Selected Legal Research Treatises
Selected Legal Writing Treatises
Basic Approach to Legal Research
There are many approaches to legal research, and there is no single or best way to conduct legal research. Methods vary according to the nature of the problem and depend on the researcher’s subject expertise, research skills, and availability of particular research materials. It is best to construct a systematic approach to legal research that can be modified and applied to most problems. Below is one approach to legal research:
1. Identify and Analyze the Significant Facts
2. Formulate the Legal Issues to Be Researched
3. Research the Issues Presented
--Excerpted below from Steven M. Barkan et al., Fundamentals of Legal Research (9th ed. 2009).
STEP 1. Identify and Analyze the Significant Facts
The process of legal research begins with compiling a descriptive statement of legally significant facts. Factual analysis is the first step in identifying the legal issues that will be researched. Factual analysis also enables a researcher to locate access points to the available resources. Which volumes are relevant? Which subjects should be consulted in indexes and tables of contents? Which words should be used in an initial search of a database?
Inexperienced legal researchers might tend to skim over the facts and immediately begin researching. No productive research can be done outside a particular fact pattern. Most controversies are over facts, not law; and cases are most often distinguished on their facts. Rules stated by courts are tied to specific fact situations, and they must be considered in relation to those facts. Because the facts of a legal problem control the direction of research, an investigation and analysis of facts must be incorporated into the research process. Taking the time to identify relevant facts and writing them down in some narrative form is usually a worthwhile investment of time and energy.
The TARP Rule - A useful technique is to analyze facts according to the following factors:
T - Thing or subject matter;
A - Cause of action or ground of defense;
R - Relief sought;
P - Persons or parties involved in the problem.
Thing or subject matter. The place or property involved in a problem or controversy may be important. Thus, when a consumer is harmed after taking a prescription drug, the drug becomes an essential fact in the dispute.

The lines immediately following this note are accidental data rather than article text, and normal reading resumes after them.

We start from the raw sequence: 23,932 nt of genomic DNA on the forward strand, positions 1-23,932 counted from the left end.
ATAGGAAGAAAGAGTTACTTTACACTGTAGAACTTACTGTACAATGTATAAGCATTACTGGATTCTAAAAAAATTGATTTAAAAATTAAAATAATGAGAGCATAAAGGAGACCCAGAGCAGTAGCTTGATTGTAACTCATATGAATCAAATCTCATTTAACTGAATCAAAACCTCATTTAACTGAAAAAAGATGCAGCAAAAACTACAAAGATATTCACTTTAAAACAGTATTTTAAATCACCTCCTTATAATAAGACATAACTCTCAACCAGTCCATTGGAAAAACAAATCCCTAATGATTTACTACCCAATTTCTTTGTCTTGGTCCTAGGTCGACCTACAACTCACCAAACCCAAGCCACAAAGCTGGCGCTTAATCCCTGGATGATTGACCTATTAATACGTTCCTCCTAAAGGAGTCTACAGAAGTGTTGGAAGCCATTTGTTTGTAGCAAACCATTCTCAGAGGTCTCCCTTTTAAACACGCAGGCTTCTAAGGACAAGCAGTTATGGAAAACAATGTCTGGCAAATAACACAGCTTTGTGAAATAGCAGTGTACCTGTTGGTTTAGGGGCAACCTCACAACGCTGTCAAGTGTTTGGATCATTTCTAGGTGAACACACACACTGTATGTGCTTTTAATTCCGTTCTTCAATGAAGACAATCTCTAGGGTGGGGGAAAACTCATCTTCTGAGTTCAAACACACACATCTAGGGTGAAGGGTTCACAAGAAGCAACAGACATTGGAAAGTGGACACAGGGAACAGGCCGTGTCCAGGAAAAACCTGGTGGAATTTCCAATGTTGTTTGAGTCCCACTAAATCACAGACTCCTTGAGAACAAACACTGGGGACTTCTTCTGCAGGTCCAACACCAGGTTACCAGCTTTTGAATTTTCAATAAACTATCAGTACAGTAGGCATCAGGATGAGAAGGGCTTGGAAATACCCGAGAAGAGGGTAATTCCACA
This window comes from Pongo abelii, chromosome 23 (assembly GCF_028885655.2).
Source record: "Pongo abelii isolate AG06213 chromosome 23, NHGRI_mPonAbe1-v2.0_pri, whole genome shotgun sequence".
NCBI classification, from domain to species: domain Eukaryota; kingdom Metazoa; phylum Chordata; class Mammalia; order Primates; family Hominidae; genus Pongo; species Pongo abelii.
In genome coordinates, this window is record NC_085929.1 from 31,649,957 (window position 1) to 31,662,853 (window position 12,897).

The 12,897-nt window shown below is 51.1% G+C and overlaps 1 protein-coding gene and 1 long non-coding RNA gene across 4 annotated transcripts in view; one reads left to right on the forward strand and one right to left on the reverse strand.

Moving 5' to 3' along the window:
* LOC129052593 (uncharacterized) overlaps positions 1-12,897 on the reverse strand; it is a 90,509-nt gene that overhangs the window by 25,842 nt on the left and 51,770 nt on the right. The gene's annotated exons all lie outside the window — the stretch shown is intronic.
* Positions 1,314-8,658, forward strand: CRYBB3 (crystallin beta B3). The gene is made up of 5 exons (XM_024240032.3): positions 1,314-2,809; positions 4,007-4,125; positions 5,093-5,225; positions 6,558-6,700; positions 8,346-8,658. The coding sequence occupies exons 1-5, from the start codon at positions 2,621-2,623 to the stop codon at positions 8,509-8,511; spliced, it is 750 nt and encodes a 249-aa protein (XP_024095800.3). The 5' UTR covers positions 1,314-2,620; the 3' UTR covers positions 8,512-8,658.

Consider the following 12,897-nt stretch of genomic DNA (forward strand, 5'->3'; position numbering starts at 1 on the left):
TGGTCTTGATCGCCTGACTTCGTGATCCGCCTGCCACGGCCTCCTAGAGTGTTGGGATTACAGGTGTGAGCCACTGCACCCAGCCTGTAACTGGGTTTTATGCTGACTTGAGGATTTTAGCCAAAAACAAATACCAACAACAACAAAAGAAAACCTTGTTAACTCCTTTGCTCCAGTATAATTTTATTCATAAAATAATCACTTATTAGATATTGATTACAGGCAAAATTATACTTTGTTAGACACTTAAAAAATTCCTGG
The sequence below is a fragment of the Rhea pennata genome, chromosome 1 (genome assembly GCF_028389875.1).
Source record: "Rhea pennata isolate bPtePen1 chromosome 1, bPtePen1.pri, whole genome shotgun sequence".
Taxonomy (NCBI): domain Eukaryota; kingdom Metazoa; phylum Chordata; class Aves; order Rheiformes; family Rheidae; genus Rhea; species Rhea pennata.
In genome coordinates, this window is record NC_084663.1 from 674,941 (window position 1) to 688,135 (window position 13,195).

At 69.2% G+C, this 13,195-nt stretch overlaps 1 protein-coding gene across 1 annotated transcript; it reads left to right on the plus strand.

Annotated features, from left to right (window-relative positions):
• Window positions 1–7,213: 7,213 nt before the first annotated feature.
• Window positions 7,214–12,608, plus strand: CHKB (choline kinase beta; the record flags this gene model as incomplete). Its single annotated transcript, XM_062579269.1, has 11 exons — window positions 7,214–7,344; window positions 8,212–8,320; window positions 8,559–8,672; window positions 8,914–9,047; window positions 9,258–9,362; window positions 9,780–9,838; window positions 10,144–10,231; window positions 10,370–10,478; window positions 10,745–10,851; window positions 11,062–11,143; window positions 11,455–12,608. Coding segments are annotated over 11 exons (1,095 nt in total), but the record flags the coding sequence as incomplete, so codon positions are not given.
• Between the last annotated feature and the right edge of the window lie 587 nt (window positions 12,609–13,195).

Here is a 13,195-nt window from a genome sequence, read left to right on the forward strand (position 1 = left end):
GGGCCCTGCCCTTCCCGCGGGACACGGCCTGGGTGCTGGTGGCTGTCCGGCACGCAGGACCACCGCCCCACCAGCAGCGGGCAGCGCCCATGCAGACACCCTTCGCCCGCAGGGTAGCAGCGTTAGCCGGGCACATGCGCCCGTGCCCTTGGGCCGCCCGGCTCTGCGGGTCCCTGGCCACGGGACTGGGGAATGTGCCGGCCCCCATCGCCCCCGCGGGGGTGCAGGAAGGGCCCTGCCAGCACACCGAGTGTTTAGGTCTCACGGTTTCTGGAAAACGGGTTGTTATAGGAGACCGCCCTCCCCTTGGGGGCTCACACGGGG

Cause of action or ground of defense. Identify the claim that might be asserted or the defense that might be made. For example, the cause of action might involve a breach of contract, negligence, intentional infliction of emotional distress, or some other legal theory giving rise to litigation.
Relief sought. What is the purpose of the lawsuit? It might be a civil action in which the party bringing the suit is seeking monetary damages for an injury, or an action in which a party is asking the court to order another party to do a specific act or to refrain from doing a specific act. Alternatively, the litigation may be a criminal action brought by the state.
Persons or parties involved in the problem: their functional and legal status and relationship to each other. The parties or persons might be individuals, or might be a group that is significant to the solution of the problem or the outcome of the lawsuit. Similarly, the relationship between the parties, such as exists between husband and wife or employer and employee, might be of special importance.
STEP 2. Formulate the Legal Issues to be Researched
The goal is to classify or categorize the problem into, first general, and then increasingly specific, subject areas and to begin to hypothesize legal issues. For example, is this a matter of civil or criminal law? Federal or state law? Does the litigation involve contracts or torts, or both? If torts, is it a products liability or a negligence case? Problems are often not easily compartmentalized; problems can fall into more than one category, and categories affect each other.
Get an Overview. To assist in formulating issues, it is useful to consult general secondary sources for an overview of relevant subject areas. These sources can include national legal encyclopedias, a state encyclopedia, treatises, looseleaf services, or one or more subject periodicals or journals. It is wise to start with the most general and work to the more detailed and specific. These secondary sources can provide valuable background information and can direct a researcher to issues and to primary sources.
STEP 3. Research the Issues Presented
Organize and Plan. Develop a system for taking and organizing notes. For each issue, decide which sources to use and the order in which sources should be examined. Maintaining an accurate list of sources consulted, terms and topics checked, and updating steps taken prevents inefficient uses of time and omission of crucial information.